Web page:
Victory at Falkirk, combined with the fact that still more troops and supplies were arriving from France and elsewhere, bolstered the Jacobite army. With government forces continuing to press against him and with the clan chiefs insisting on returning to the Highlands, however, the only way Charles could realistically go was north. He tried and failed to seize Stirling Castle before arriving in Inverness and taking the town on February 18. Fort Augustus succumbed in March, though Fort William held out. By now, there was another problem: the able Duke of Cumberland was in pursuit of the Jacobite forces along with an army of 9000 men. A seasoned and intelligent military strategist – and son of the King – Cumberland would not make the sort of tactical mistake which had allowed the Jacobites to win the battles of Prestonpans and Falkirk.

By April 14, Cumberland was in Nairn, while the prince’s army was only 10 miles west at Drummossie. Charles’s Quartermaster General, John William O’Sullivan, decided that the best approach was to try and catch the Hanoverian forces by surprise. The Pretender’s troops, by then tired out and hungry, marched to Nairn, only to find Cumberland’s forces awake – they were celebrating their leaders 25th birthday. The Highlanders were then forced to trudge back to Drummossie, where they arrived, exhausted and demoralised, just after dawn.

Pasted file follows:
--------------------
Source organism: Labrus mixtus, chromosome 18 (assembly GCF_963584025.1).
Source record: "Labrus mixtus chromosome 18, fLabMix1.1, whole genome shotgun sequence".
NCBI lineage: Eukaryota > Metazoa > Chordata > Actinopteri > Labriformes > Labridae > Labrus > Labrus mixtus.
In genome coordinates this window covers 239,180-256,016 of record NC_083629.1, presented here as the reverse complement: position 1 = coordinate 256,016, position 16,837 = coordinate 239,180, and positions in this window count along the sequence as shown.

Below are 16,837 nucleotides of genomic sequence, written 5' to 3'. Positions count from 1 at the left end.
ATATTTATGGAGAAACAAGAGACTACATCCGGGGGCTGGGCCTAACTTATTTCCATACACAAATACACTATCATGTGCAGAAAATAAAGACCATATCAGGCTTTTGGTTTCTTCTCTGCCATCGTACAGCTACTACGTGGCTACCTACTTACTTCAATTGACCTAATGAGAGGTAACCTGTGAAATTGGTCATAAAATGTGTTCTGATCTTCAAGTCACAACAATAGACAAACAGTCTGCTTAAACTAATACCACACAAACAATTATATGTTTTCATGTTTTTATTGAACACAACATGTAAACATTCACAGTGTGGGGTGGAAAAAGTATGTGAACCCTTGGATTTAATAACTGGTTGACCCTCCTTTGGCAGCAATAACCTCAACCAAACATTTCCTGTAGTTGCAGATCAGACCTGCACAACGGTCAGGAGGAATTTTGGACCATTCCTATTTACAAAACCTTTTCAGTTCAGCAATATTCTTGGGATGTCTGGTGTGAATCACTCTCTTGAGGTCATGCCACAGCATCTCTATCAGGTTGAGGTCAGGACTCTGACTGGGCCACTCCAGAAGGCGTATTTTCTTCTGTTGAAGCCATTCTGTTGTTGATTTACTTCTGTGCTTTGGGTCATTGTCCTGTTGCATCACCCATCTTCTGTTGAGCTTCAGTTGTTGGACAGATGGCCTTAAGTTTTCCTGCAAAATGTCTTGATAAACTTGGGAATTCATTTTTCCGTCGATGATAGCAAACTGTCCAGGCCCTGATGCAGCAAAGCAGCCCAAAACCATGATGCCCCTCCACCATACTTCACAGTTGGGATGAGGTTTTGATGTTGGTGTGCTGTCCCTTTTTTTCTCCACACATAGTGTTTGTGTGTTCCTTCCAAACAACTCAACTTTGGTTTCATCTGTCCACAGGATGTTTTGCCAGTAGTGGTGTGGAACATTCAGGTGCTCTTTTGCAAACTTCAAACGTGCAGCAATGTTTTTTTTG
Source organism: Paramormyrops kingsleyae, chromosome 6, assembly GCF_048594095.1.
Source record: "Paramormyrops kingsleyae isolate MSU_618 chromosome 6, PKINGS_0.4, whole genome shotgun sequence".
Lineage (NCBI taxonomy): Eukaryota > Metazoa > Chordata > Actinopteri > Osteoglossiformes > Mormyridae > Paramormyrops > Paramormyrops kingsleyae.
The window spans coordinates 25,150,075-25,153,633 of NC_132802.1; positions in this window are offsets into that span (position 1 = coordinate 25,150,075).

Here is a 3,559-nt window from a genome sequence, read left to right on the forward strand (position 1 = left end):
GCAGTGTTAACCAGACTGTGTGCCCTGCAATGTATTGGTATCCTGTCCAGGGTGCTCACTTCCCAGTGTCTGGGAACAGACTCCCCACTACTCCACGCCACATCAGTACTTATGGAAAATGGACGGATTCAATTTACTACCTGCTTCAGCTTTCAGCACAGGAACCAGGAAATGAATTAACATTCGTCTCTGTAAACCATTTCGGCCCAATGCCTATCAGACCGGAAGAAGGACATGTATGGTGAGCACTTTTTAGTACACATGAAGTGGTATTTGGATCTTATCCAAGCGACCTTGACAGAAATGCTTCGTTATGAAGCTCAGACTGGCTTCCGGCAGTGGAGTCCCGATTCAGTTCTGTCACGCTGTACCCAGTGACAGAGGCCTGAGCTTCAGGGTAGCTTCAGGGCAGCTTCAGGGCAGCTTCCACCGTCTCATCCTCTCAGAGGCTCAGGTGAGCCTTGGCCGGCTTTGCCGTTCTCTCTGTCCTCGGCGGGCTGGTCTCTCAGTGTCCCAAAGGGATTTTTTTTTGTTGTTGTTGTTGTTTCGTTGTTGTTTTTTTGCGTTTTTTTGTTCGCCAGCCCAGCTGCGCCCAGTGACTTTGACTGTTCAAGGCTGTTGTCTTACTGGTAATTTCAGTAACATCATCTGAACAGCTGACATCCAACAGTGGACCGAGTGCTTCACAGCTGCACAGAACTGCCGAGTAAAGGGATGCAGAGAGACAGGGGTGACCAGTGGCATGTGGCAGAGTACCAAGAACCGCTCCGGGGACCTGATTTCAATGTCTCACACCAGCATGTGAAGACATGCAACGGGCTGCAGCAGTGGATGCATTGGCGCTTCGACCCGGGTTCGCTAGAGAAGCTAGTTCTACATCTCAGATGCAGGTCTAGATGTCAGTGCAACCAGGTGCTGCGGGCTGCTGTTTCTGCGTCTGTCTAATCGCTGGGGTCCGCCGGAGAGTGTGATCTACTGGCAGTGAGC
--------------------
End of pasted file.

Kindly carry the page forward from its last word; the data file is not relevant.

Unknown to them, however, word had reached Cumberland that the enemy forces had tried to pounce on him. Knowing full well how tired and hungry the Jacobites were, he decided to attack them when they were at their weakest. The two sides finally faced each other at Drummossie Moor, better known as Culloden, in a howling, freezing gale, on Wednesday, April 16, 1746. It was, as the prince’s general Lord George Murray observed, a hopeless place to fight a Highland battle.

For the first time during the entire campaign, Charles decided to take personal command of his troops. He was outnumbered from the start – his 5000, ill shod, untrained and hungry men stood against nearly double the number of well-fed, well-equipped Hanoverians. Cumberland positioned his men, who were only about 400 yards away from the Jacobites, in two lines. The first was expected to break when the Highlanders attacked, but the second was carefully laid out three deep to provide massive and continuous firepower.